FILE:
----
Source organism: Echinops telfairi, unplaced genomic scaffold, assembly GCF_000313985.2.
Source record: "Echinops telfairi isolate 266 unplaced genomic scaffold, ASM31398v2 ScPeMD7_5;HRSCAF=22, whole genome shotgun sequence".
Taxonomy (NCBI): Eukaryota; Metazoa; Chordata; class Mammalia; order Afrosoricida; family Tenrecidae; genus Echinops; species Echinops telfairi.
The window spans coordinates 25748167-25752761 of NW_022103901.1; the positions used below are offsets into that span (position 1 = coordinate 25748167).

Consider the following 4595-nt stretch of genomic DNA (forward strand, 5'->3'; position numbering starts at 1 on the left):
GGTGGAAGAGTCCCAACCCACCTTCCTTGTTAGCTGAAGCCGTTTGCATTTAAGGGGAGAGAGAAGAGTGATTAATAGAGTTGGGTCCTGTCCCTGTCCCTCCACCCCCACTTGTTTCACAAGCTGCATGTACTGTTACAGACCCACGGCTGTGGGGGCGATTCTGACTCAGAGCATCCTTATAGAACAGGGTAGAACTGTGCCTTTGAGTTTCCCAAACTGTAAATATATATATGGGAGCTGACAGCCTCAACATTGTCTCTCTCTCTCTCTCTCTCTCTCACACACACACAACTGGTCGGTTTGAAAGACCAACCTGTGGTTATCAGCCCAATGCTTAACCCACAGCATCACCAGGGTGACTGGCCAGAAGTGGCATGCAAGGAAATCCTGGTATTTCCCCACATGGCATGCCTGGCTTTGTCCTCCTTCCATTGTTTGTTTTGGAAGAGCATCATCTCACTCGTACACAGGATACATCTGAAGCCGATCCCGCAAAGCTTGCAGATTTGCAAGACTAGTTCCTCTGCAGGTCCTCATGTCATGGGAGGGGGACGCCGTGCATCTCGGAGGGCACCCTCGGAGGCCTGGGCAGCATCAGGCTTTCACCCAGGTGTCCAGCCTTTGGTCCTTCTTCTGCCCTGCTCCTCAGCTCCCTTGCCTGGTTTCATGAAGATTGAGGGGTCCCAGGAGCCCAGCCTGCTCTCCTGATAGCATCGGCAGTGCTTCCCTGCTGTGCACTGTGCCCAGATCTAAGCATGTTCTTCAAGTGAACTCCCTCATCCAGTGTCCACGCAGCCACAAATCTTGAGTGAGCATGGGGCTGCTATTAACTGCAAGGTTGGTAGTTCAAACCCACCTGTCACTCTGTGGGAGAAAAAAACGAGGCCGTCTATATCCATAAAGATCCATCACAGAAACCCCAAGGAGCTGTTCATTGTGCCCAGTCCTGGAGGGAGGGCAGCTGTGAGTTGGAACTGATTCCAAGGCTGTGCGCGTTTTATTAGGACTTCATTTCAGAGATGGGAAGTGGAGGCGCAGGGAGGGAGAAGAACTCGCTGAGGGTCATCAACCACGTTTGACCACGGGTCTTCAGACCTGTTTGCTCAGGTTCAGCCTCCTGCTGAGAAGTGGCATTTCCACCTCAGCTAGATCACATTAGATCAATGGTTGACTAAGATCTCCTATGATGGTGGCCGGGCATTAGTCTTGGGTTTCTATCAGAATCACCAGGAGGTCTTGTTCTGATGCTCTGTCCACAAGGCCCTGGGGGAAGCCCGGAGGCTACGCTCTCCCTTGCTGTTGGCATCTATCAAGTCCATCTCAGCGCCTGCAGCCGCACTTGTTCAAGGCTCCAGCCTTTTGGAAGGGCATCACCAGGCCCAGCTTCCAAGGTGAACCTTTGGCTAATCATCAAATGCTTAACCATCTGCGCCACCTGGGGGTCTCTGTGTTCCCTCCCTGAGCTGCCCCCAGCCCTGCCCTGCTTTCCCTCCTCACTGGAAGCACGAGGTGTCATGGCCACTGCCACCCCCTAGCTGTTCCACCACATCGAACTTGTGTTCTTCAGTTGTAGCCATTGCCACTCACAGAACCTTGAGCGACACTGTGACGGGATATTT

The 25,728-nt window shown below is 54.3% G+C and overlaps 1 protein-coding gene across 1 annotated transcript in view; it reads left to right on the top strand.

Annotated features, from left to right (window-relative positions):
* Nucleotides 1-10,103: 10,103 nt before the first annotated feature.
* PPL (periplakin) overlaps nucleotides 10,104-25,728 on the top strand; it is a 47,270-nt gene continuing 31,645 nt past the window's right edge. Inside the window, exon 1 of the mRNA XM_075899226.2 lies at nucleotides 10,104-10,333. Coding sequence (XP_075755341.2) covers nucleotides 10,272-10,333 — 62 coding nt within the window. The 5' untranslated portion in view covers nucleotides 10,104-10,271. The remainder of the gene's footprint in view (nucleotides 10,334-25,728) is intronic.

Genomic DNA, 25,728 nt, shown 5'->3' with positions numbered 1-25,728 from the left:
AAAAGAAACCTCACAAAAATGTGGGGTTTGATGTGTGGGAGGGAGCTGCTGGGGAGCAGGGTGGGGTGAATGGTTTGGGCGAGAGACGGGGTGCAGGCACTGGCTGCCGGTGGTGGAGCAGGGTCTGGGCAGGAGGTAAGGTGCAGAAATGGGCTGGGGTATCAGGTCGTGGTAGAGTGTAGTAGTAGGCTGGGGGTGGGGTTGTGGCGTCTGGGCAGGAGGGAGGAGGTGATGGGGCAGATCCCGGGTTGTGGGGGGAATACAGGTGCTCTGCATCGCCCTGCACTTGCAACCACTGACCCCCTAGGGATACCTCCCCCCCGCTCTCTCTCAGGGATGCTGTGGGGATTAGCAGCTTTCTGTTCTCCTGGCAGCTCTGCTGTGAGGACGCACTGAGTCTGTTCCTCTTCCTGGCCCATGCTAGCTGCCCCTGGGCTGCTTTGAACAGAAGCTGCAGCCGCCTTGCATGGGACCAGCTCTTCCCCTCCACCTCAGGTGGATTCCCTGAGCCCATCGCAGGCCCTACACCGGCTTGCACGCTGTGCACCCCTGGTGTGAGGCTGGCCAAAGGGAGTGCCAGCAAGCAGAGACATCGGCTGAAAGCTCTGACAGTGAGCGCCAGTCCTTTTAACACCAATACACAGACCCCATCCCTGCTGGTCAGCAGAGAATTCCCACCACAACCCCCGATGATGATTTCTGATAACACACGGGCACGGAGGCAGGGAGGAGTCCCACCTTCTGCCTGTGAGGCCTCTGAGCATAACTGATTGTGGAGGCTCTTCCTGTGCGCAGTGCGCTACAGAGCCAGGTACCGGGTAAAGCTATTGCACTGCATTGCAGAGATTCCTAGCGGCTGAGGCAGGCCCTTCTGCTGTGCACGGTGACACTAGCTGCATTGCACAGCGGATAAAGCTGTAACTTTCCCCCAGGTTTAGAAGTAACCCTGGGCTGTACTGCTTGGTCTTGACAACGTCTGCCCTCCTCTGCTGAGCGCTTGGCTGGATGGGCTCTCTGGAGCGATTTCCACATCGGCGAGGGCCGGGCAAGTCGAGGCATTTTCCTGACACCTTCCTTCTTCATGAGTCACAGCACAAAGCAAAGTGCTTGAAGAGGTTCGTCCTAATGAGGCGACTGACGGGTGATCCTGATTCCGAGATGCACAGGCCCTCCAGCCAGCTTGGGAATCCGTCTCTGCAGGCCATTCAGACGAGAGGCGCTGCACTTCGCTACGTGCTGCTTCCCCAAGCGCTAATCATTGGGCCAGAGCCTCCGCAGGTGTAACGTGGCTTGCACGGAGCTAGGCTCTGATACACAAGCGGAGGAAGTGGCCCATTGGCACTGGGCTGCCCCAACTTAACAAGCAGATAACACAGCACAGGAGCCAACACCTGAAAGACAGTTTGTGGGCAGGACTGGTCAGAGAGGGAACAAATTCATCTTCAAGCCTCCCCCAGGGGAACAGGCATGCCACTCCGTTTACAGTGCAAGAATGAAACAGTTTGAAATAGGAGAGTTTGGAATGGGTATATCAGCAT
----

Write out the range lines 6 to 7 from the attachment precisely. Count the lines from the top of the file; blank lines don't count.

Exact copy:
GGTGGAAGAGTCCCAACCCACCTTCCTTGTTAGCTGAAGCCGTTTGCATTTAAGGGGAGAGAGAAGAGTGATTAATAGAGTTGGGTCCTGTCCCTGTCCCTCCACCCCCACTTGTTTCACAAGCTGCATGTACTGTTACAGACCCACGGCTGTGGGGGCGATTCTGACTCAGAGCATCCTTATAGAACAGGGTAGAACTGTGCCTTTGAGTTTCCCAAACTGTAAATATATATATGGGAGCTGACAGCCTCAACATTGTCTCTCTCTCTCTCTCTCTCTCTCACACACACACAACTGGTCGGTTTGAAAGACCAACCTGTGGTTATCAGCCCAATGCTTAACCCACAGCATCACCAGGGTGACTGGCCAGAAGTGGCATGCAAGGAAATCCTGGTATTTCCCCACATGGCATGCCTGGCTTTGTCCTCCTTCCATTGTTTGTTTTGGAAGAGCATCATCTCACTCGTACACAGGATACATCTGAAGCCGATCCCGCAAAGCTTGCAGATTTGCAAGACTAGTTCCTCTGCAGGTCCTCATGTCATGGGAGGGGGACGCCGTGCATCTCGGAGGGCACCCTCGGAGGCCTGGGCAGCATCAGGCTTTCACCCAGGTGTCCAGCCTTTGGTCCTTCTTCTGCCCTGCTCCTCAGCTCCCTTGCCTGGTTTCATGAAGATTGAGGGGTCCCAGGAGCCCAGCCTGCTCTCCTGATAGCATCGGCAGTGCTTCCCTGCTGTGCACTGTGCCCAGATCTAAGCATGTTCTTCAAGTGAACTCCCTCATCCAGTGTCCACGCAGCCACAAATCTTGAGTGAGCATGGGGCTGCTATTAACTGCAAGGTTGGTAGTTCAAACCCACCTGTCACTCTGTGGGAGAAAAAAACGAGGCCGTCTATATCCATAAAGATCCATCACAGAAACCCCAAGGAGCTGTTCATTGTGCCCAGTCCTGGAGGGAGGGCAGCTGTGAGTTGGAACTGATTCCAAGGCTGTGCGCGTTTTATTAGGACTTCATTTCAGAGATGGGAAGTGGAGGCGCAGGGAGGGAGAAGAACTCGCTGAGGGTCATCAACCACGTTTGACCACGGGTCTTCAGACCTGTTTGCTCAGGTTCAGCCTCCTGCTGAGAAGTGGCATTTCCACCTCAGCTAGATCACATTAGATCAATGGTTGACTAAGATCTCCTATGATGGTGGCCGGGCATTAGTCTTGGGTTTCTATCAGAATCACCAGGAGGTCTTGTTCTGATGCTCTGTCCACAAGGCCCTGGGGGAAGCCCGGAGGCTACGCTCTCCCTTGCTGTTGGCATCTATCAAGTCCATCTCAGCGCCTGCAGCCGCACTTGTTCAAGGCTCCAGCCTTTTGGAAGGGCATCACCAGGCCCAGCTTCCAAGGTGAACCTTTGGCTAATCATCAAATGCTTAACCATCTGCGCCACCTGGGGGTCTCTGTGTTCCCTCCCTGAGCTGCCCCCAGCCCTGCCCTGCTTTCCCTCCTCACTGGAAGCACGAGGTGTCATGGCCACTGCCACCCCCTAGCTGTTCCACCACATCGAACTTGTGTTCTTCAGTTGTAGCCATTGCCACTCACAGAACCTTGAGCGACACTGTGACGGGATATTT

The 25,728-nt window shown below is 54.3% G+C and overlaps 1 protein-coding gene across 1 annotated transcript in view; it reads left to right on the top strand.